Hezbollah is fighting wars of survival on all fronts

Hezbollah’s greatest challenge now is to remain able to “stand and fight” in a “survival war” that is bound not to end this time in a “neither winner nor loser” outcome.
Sunday 12/04/2020
Hezbollah flags at the entrance of Mays Al-Jabal village, Lebanon. (AFP)
Imposing its colours. Hezbollah flags at the entrance of Mays Al-Jabal village, Lebanon. (AFP)

These are definitely not the best days of Hezbollah’s life in Lebanon. The party is fighting on several fronts, at home and abroad. It is winning some rounds but mostly losing some battles and certainly not winning any of its wars. It is facing several “wars of attrition" at the same time which, when combined, constitute a real “existential war.” In short, the party is struggling to survive.

The biggest challenge to the party was to move from taking security and military control of power to controlling the political system and the state and its institutions. It achieved that with the election of Michel Aoun to the presidency of the country in 2016. It was a mission that could be described as securing the control of the “deep state” in Lebanon, and Hezbollah was not used to conducting such missions.

Moving to the stage of taking complete control of the state in Lebanon is what has led Hezbollah to its current crisis, in which nothing less than its survival is at stake. The party has found itself unable to continue to rely on security and military force alone, on one hand, but unable to integrate into the state system, on the other. The very nature of the process requires Hezbollah to abandon its mini-state or, at least, abandon that mini-state’s ideology regarding the management of social affairs, the management of the political and economic life and the management of diplomatic relations.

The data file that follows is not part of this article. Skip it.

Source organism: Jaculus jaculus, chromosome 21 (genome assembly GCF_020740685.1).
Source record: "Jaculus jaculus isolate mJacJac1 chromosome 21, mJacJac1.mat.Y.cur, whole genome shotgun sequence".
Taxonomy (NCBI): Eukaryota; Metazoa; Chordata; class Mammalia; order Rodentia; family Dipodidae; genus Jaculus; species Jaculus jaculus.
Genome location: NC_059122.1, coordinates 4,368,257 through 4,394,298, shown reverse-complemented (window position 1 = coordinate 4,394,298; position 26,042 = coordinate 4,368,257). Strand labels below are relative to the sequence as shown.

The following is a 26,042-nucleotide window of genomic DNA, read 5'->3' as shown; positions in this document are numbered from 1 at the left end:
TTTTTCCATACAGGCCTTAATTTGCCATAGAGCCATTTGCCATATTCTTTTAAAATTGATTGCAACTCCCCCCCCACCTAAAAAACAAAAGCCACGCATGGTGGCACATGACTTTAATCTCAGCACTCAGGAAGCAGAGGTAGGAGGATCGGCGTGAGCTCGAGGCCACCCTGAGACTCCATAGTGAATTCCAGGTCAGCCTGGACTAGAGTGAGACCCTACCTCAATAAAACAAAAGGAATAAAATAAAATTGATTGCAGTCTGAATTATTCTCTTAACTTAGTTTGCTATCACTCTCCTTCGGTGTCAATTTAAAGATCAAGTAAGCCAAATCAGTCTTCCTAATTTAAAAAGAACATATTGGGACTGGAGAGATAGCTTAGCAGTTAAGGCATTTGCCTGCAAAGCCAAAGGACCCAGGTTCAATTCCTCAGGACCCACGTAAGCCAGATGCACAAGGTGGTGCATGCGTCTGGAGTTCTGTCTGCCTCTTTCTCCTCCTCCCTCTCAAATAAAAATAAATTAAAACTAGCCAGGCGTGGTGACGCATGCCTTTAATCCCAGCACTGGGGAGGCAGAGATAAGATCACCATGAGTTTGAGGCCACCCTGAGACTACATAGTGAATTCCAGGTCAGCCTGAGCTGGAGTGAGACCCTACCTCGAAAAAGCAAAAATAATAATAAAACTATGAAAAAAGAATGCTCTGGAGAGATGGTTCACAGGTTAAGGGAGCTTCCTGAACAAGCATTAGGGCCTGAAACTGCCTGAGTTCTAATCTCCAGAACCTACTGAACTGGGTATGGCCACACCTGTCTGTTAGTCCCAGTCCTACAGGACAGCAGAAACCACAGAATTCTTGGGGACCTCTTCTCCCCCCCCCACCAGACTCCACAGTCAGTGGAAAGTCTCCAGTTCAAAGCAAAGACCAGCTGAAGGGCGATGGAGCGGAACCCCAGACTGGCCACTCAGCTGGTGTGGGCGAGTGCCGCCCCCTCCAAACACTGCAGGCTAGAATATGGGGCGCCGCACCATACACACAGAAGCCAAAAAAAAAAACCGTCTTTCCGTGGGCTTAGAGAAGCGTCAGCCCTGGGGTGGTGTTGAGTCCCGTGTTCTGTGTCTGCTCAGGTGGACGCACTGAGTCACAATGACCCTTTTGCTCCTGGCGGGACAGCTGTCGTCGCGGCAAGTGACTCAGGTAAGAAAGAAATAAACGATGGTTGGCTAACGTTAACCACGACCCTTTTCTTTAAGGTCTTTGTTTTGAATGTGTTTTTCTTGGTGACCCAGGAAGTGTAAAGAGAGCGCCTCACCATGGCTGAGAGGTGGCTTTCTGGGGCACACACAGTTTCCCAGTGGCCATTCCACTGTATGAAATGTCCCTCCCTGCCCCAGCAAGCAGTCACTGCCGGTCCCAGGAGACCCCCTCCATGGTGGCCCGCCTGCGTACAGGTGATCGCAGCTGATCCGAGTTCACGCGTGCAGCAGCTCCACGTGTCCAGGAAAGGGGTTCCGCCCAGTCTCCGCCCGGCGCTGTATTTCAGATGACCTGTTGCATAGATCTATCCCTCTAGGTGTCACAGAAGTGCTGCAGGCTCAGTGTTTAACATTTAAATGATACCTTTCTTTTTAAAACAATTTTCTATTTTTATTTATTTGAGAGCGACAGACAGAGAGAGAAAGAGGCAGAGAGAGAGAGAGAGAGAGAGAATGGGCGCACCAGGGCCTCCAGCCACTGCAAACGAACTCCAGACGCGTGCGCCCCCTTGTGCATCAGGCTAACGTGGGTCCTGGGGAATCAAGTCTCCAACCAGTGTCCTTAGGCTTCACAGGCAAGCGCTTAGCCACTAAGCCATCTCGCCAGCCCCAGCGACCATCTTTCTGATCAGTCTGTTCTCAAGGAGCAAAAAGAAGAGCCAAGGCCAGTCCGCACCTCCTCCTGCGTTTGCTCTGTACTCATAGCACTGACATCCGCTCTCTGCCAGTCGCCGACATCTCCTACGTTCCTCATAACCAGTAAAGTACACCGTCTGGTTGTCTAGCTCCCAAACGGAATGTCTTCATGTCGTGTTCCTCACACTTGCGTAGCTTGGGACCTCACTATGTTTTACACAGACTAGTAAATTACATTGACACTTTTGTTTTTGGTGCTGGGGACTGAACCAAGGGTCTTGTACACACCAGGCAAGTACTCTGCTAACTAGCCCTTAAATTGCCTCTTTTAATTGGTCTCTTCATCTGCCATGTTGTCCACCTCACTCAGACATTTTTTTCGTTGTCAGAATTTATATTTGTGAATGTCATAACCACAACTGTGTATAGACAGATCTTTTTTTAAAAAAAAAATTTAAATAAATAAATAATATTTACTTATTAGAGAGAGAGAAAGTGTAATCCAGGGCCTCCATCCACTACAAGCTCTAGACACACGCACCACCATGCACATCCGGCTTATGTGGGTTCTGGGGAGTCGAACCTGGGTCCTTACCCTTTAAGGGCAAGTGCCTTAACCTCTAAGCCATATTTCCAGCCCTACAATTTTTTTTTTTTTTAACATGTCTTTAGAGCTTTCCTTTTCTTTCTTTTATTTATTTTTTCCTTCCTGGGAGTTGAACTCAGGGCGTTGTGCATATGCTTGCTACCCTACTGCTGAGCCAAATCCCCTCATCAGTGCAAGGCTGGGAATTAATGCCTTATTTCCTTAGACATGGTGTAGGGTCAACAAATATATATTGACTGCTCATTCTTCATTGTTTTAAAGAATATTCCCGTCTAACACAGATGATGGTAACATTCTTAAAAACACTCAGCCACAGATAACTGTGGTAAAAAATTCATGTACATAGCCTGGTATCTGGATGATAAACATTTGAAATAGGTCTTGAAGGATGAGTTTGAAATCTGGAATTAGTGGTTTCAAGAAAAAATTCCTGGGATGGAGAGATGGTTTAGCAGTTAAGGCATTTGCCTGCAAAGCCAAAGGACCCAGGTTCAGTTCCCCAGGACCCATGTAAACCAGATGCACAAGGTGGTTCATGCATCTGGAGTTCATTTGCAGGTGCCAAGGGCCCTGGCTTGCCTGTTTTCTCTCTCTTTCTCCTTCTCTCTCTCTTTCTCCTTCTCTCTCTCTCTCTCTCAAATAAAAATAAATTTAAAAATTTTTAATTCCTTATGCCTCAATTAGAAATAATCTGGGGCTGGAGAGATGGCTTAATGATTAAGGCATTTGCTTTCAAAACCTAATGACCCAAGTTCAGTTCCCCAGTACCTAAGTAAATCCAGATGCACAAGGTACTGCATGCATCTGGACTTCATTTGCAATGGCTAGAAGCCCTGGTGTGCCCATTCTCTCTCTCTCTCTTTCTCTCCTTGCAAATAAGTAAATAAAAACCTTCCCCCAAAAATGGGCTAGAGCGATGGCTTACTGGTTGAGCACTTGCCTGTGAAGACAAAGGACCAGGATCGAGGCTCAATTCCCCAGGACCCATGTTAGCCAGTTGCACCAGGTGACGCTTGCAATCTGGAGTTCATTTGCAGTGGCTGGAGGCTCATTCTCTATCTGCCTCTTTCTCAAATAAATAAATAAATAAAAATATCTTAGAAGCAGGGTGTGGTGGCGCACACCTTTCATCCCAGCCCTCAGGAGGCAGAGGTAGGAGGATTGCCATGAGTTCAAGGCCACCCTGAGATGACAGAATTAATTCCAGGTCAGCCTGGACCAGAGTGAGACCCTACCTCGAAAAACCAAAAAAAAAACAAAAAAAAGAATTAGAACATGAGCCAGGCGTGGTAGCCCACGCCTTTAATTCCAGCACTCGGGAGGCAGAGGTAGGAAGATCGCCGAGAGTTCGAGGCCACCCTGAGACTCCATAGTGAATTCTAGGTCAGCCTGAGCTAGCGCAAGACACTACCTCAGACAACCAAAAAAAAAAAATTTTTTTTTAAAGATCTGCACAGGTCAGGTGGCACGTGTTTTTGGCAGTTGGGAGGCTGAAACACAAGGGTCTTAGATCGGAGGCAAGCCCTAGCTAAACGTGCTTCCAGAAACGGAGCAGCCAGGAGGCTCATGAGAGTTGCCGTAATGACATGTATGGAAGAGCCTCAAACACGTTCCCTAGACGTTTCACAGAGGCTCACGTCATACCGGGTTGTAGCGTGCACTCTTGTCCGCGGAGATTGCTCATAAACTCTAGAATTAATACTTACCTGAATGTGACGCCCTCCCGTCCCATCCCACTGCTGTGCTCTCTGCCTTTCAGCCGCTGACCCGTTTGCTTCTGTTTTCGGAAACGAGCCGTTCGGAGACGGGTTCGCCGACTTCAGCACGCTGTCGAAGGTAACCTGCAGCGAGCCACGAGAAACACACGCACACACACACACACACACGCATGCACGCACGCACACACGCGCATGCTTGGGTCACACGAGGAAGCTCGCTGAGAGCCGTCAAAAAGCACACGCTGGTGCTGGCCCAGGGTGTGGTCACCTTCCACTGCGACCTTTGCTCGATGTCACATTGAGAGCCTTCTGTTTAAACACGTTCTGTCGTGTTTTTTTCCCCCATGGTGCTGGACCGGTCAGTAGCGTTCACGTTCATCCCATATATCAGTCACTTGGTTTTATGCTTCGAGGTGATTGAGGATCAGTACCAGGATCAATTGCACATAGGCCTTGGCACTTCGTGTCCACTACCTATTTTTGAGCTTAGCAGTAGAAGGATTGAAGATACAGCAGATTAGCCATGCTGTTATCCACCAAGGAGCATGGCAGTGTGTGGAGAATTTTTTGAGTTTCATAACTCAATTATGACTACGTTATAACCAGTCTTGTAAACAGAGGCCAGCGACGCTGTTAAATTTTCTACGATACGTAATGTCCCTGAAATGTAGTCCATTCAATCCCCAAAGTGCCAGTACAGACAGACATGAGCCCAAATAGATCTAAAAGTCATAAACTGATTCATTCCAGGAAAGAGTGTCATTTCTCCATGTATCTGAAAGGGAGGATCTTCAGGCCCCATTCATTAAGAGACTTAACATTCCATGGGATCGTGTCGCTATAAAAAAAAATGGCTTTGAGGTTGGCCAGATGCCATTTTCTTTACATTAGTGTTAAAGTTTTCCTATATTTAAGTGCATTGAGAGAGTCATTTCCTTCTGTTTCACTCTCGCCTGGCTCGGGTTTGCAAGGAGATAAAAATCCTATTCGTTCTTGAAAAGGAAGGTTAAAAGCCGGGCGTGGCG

Hezbollah’s predicament was made worse by the loss of momentum of the Iranian project and by the political, economic and financial breakdown of the Lebanese state. The party is in a state of confusion. It had invested tremendous effort in order to tame the political forces in Lebanon or, at least, most of them. Now that they are tamed, it has to face a new predicament — how to manage the state of economic and financial collapse surrounding it, with the risk of a total social collapse looming.

Still, the threat of a potential meltdown has not led Hezbollah to reconsider the origin of the problem, which in fact lies in the party’s local and regional role, a role that cost Lebanon its Arab and international support systems.

Instead, Hezbollah has continued gnawing at official institutions in order to consolidate its absolute authority and end political life in Lebanon. The amusing thing is that Hezbollah has the ambition of concluding a settlement with the Americans that would give legitimacy to its role in Lebanon and the region, in exchange for Hezbollah’s recognition of Washington’s role in Lebanon. In fact, these exact sentiments were explicitly and publicly expressed by Hezbollah’s Secretary-General, Hassan Nasrallah, in his speech following the release of Israeli agent Amer al-Fakhoury three weeks ago. “Washington has an old influence in Lebanese institutions and this influence existed during the time of the Syrian presence (in Lebanon) and still exists to this day,” he said. It must be noted that, in his speech, Nasrallah did not call for confronting this influence but alluded to the possibility of Washington’s recovering its experience of cooperating with Syria in Lebanon, but this time it would be with Iran.